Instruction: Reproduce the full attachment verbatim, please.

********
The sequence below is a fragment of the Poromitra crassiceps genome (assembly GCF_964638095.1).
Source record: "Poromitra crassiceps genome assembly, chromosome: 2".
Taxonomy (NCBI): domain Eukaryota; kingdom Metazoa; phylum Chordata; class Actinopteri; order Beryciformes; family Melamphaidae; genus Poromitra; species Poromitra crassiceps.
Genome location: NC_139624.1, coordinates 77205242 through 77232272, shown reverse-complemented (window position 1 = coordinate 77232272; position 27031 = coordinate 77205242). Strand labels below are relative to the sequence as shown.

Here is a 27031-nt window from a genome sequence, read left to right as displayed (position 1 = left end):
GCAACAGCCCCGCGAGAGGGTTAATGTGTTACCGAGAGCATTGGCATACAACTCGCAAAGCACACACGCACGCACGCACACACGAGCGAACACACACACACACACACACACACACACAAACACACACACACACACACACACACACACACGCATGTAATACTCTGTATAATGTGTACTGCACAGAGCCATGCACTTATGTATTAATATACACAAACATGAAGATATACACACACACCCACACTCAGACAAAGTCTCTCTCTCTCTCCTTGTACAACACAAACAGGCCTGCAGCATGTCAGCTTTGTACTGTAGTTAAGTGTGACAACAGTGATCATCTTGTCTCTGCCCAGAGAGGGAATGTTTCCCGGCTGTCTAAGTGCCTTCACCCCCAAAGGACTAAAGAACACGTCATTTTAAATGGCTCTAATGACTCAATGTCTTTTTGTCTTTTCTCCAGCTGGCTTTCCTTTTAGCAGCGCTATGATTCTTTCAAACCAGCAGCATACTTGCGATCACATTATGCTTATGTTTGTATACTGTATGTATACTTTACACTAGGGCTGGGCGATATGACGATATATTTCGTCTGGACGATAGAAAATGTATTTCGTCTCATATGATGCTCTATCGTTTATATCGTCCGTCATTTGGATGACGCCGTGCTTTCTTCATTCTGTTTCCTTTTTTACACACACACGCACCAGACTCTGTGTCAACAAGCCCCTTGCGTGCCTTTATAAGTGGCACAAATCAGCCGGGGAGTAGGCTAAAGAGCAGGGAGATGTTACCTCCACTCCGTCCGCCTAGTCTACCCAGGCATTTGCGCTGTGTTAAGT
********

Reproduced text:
The sequence below is a fragment of the Poromitra crassiceps genome (assembly GCF_964638095.1).
Source record: "Poromitra crassiceps genome assembly, chromosome: 2".
Taxonomy (NCBI): domain Eukaryota; kingdom Metazoa; phylum Chordata; class Actinopteri; order Beryciformes; family Melamphaidae; genus Poromitra; species Poromitra crassiceps.
Genome location: NC_139624.1, coordinates 77205242 through 77232272, shown reverse-complemented (window position 1 = coordinate 77232272; position 27031 = coordinate 77205242). Strand labels below are relative to the sequence as shown.

Here is a 27031-nt window from a genome sequence, read left to right as displayed (position 1 = left end):
GCAACAGCCCCGCGAGAGGGTTAATGTGTTACCGAGAGCATTGGCATACAACTCGCAAAGCACACACGCACGCACGCACACACGAGCGAACACACACACACACACACACACACACACAAACACACACACACACACACACACACACACACGCATGTAATACTCTGTATAATGTGTACTGCACAGAGCCATGCACTTATGTATTAATATACACAAACATGAAGATATACACACACACCCACACTCAGACAAAGTCTCTCTCTCTCTCCTTGTACAACACAAACAGGCCTGCAGCATGTCAGCTTTGTACTGTAGTTAAGTGTGACAACAGTGATCATCTTGTCTCTGCCCAGAGAGGGAATGTTTCCCGGCTGTCTAAGTGCCTTCACCCCCAAAGGACTAAAGAACACGTCATTTTAAATGGCTCTAATGACTCAATGTCTTTTTGTCTTTTCTCCAGCTGGCTTTCCTTTTAGCAGCGCTATGATTCTTTCAAACCAGCAGCATACTTGCGATCACATTATGCTTATGTTTGTATACTGTATGTATACTTTACACTAGGGCTGGGCGATATGACGATATATTTCGTCTGGACGATAGAAAATGTATTTCGTCTCATATGATGCTCTATCGTTTATATCGTCCGTCATTTGGATGACGCCGTGCTTTCTTCATTCTGTTTCCTTTTTTACACACACACGCACCAGACTCTGTGTCAACAAGCCCCTTGCGTGCCTTTATAAGTGGCACAAATCAGCCGGGGAGTAGGCTAAAGAGCAGGGAGATGTTACCTCCACTCCGTCCGCCTAGTCTACCCAGGCATTTGCGCTGTGTTAAGT